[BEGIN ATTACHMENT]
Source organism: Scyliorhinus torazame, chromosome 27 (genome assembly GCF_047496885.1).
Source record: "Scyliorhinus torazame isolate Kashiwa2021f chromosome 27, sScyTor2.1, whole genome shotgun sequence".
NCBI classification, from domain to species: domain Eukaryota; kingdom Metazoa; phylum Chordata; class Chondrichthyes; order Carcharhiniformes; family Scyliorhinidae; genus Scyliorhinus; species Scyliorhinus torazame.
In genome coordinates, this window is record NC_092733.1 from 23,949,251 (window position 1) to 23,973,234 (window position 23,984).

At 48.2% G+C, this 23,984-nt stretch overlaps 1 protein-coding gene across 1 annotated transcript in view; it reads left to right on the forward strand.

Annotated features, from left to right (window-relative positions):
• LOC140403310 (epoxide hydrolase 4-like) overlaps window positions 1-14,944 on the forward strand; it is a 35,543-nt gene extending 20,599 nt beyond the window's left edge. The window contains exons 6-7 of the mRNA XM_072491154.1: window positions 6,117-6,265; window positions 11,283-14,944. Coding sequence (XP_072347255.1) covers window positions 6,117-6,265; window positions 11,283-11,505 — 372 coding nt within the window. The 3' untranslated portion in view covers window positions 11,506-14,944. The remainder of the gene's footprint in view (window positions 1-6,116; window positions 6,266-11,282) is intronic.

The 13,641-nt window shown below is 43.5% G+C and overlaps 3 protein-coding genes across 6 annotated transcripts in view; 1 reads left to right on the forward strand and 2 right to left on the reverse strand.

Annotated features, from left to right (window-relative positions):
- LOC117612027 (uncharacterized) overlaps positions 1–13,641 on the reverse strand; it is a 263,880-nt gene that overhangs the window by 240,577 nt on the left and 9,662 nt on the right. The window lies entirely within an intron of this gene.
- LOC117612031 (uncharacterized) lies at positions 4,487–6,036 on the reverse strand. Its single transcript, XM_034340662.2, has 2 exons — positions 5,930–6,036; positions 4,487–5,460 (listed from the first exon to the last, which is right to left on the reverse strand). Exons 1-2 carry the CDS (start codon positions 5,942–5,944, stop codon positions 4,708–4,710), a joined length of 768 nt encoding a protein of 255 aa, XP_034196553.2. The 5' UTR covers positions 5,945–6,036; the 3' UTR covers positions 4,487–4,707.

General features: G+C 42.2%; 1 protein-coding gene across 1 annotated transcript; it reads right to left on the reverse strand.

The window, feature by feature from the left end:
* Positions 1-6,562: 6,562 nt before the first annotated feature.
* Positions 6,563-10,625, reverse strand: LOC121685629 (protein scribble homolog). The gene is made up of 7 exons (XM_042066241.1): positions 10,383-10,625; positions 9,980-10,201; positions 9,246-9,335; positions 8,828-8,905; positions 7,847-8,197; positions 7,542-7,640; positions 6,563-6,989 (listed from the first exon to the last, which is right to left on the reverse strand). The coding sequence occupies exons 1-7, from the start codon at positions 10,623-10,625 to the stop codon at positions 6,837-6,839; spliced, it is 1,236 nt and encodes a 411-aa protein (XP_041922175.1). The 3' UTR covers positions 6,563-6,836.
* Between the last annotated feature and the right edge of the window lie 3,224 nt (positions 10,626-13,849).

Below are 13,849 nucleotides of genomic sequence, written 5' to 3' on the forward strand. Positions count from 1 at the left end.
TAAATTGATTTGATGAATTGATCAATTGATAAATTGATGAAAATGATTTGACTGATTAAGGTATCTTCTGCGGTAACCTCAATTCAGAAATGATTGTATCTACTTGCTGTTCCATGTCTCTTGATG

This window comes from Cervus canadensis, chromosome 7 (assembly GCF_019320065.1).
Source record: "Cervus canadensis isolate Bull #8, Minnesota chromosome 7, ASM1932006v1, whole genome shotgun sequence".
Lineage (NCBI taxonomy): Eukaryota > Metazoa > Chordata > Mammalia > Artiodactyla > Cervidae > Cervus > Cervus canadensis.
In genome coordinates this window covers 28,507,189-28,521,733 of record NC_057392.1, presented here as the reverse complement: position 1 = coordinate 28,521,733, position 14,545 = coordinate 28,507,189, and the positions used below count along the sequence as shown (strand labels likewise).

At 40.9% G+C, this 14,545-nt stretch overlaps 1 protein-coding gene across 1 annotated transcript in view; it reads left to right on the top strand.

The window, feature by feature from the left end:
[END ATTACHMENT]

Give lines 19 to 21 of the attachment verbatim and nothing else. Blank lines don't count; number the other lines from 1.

This window comes from Cervus canadensis, chromosome 7 (assembly GCF_019320065.1).
Source record: "Cervus canadensis isolate Bull #8, Minnesota chromosome 7, ASM1932006v1, whole genome shotgun sequence".
Lineage (NCBI taxonomy): Eukaryota > Metazoa > Chordata > Mammalia > Artiodactyla > Cervidae > Cervus > Cervus canadensis.